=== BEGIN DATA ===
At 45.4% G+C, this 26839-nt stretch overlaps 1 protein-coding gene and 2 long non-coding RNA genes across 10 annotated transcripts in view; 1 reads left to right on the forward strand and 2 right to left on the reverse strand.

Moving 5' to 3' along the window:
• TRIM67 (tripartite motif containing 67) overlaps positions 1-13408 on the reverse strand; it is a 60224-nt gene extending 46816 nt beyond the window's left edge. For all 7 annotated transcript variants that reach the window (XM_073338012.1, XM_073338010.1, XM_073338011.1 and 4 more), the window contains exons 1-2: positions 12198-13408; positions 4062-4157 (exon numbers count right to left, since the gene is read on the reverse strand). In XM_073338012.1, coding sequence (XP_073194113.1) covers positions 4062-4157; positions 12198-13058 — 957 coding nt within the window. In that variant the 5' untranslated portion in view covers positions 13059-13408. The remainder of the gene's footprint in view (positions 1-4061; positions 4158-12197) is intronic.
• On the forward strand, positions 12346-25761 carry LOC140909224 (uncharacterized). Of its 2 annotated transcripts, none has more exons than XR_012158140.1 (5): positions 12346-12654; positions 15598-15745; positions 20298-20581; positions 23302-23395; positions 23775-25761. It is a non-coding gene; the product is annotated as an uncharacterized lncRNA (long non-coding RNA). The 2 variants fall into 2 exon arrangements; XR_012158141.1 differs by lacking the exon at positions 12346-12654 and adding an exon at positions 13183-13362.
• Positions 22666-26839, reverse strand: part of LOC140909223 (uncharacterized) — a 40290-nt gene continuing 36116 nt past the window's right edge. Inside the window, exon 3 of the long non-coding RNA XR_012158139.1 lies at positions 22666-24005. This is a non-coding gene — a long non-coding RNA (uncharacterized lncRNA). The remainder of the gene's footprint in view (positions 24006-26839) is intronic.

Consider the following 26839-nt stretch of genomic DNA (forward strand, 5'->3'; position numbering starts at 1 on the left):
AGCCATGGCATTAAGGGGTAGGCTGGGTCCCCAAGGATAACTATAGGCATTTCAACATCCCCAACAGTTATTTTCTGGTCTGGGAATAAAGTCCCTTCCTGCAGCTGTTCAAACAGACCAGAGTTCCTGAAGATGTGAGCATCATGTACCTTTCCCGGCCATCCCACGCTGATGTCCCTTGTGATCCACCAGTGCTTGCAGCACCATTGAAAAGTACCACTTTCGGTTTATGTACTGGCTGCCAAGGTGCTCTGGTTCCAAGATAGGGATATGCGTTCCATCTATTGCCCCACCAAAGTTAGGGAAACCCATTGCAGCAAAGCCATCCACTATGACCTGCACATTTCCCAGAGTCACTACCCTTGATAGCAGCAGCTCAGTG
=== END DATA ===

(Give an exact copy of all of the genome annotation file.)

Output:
At 45.4% G+C, this 26839-nt stretch overlaps 1 protein-coding gene and 2 long non-coding RNA genes across 10 annotated transcripts in view; 1 reads left to right on the forward strand and 2 right to left on the reverse strand.

Moving 5' to 3' along the window:
• TRIM67 (tripartite motif containing 67) overlaps positions 1-13408 on the reverse strand; it is a 60224-nt gene extending 46816 nt beyond the window's left edge. For all 7 annotated transcript variants that reach the window (XM_073338012.1, XM_073338010.1, XM_073338011.1 and 4 more), the window contains exons 1-2: positions 12198-13408; positions 4062-4157 (exon numbers count right to left, since the gene is read on the reverse strand). In XM_073338012.1, coding sequence (XP_073194113.1) covers positions 4062-4157; positions 12198-13058 — 957 coding nt within the window. In that variant the 5' untranslated portion in view covers positions 13059-13408. The remainder of the gene's footprint in view (positions 1-4061; positions 4158-12197) is intronic.
• On the forward strand, positions 12346-25761 carry LOC140909224 (uncharacterized). Of its 2 annotated transcripts, none has more exons than XR_012158140.1 (5): positions 12346-12654; positions 15598-15745; positions 20298-20581; positions 23302-23395; positions 23775-25761. It is a non-coding gene; the product is annotated as an uncharacterized lncRNA (long non-coding RNA). The 2 variants fall into 2 exon arrangements; XR_012158141.1 differs by lacking the exon at positions 12346-12654 and adding an exon at positions 13183-13362.
• Positions 22666-26839, reverse strand: part of LOC140909223 (uncharacterized) — a 40290-nt gene continuing 36116 nt past the window's right edge. Inside the window, exon 3 of the long non-coding RNA XR_012158139.1 lies at positions 22666-24005. This is a non-coding gene — a long non-coding RNA (uncharacterized lncRNA). The remainder of the gene's footprint in view (positions 24006-26839) is intronic.

Consider the following 26839-nt stretch of genomic DNA (forward strand, 5'->3'; position numbering starts at 1 on the left):
AGCCATGGCATTAAGGGGTAGGCTGGGTCCCCAAGGATAACTATAGGCATTTCAACATCCCCAACAGTTATTTTCTGGTCTGGGAATAAAGTCCCTTCCTGCAGCTGTTCAAACAGACCAGAGTTCCTGAAGATGTGAGCATCATGTACCTTTCCCGGCCATCCCACGCTGATGTCCCTTGTGATCCACCAGTGCTTGCAGCACCATTGAAAAGTACCACTTTCGGTTTATGTACTGGCTGCCAAGGTGCTCTGGTTCCAAGATAGGGATATGCGTTCCATCTATTGCCCCACCAAAGTTAGGGAAACCCATTGCAGCAAAGCCATCCACTATGACCTGCACATTTCCCAGAGTCACTACCCTTGATAGCAGCAGCTCAGTG